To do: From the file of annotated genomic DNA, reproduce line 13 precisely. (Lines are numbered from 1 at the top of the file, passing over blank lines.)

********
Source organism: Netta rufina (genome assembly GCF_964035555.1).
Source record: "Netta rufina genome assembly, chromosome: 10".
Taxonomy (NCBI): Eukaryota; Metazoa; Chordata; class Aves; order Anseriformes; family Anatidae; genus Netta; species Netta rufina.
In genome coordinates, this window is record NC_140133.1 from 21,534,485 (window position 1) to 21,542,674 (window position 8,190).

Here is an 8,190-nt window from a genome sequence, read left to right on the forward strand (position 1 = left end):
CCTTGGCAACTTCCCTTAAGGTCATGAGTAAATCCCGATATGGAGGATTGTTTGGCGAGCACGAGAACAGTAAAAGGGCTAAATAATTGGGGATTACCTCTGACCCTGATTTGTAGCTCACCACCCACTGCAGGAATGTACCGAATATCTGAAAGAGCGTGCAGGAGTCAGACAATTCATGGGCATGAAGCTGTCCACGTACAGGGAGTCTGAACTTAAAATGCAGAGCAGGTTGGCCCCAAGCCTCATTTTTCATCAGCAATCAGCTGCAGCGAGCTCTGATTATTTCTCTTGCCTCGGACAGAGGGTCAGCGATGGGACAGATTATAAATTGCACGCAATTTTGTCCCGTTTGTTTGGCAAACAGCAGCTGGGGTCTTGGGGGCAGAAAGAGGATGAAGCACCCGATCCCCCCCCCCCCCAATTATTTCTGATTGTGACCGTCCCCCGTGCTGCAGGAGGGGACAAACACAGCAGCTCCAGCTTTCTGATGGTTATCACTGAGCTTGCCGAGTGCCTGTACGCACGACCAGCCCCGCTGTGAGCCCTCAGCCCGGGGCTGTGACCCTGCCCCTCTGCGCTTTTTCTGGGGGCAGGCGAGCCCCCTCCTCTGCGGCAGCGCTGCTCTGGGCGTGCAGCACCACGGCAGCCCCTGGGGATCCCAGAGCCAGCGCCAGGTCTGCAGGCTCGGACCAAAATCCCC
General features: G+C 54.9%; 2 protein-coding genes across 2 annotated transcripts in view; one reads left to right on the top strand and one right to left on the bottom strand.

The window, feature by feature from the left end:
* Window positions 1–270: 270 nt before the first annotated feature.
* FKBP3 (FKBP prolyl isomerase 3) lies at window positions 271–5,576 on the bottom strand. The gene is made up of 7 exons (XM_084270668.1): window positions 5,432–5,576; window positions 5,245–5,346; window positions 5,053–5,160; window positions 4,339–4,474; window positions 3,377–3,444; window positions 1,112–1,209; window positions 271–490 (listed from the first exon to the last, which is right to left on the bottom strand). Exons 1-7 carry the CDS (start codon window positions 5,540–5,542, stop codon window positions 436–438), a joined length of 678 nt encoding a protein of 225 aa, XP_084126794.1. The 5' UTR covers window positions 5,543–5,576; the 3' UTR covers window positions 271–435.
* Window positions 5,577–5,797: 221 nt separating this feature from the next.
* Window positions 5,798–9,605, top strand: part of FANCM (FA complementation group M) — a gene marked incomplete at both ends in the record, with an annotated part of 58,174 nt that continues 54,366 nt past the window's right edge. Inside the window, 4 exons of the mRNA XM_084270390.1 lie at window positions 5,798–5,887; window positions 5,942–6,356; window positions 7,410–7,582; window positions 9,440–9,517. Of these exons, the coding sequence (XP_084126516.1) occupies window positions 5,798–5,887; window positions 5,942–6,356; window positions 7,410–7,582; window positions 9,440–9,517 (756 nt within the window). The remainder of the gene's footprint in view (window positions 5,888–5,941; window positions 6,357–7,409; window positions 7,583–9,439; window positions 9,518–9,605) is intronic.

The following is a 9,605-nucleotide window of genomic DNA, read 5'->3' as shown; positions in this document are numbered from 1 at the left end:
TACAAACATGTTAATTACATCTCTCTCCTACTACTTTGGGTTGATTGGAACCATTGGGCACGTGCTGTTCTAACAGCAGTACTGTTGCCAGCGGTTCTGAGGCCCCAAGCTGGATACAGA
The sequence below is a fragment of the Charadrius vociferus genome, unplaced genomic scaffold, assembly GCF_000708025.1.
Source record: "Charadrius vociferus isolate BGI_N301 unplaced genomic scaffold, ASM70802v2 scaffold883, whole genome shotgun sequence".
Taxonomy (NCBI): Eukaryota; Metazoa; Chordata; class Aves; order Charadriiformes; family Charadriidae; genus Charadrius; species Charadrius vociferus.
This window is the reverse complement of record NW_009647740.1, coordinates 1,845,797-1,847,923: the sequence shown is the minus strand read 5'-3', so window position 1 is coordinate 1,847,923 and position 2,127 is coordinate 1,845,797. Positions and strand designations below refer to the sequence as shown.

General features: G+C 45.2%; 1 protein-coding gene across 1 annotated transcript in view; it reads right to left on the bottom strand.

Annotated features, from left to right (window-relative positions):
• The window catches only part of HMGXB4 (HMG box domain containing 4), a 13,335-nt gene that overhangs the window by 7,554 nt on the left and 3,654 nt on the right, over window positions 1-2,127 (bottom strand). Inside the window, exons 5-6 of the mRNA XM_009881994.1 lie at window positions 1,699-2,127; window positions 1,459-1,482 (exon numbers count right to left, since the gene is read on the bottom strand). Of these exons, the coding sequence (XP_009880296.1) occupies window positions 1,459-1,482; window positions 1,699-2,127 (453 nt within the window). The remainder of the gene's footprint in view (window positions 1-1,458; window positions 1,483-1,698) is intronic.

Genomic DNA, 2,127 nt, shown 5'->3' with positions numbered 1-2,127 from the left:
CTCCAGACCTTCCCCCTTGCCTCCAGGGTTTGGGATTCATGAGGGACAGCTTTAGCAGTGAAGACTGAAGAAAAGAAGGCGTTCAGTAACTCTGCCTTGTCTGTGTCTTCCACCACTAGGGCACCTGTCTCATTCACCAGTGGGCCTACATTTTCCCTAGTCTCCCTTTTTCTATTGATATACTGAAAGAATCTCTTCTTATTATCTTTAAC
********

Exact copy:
The following is a 9,605-nucleotide window of genomic DNA, read 5'->3' as shown; positions in this document are numbered from 1 at the left end: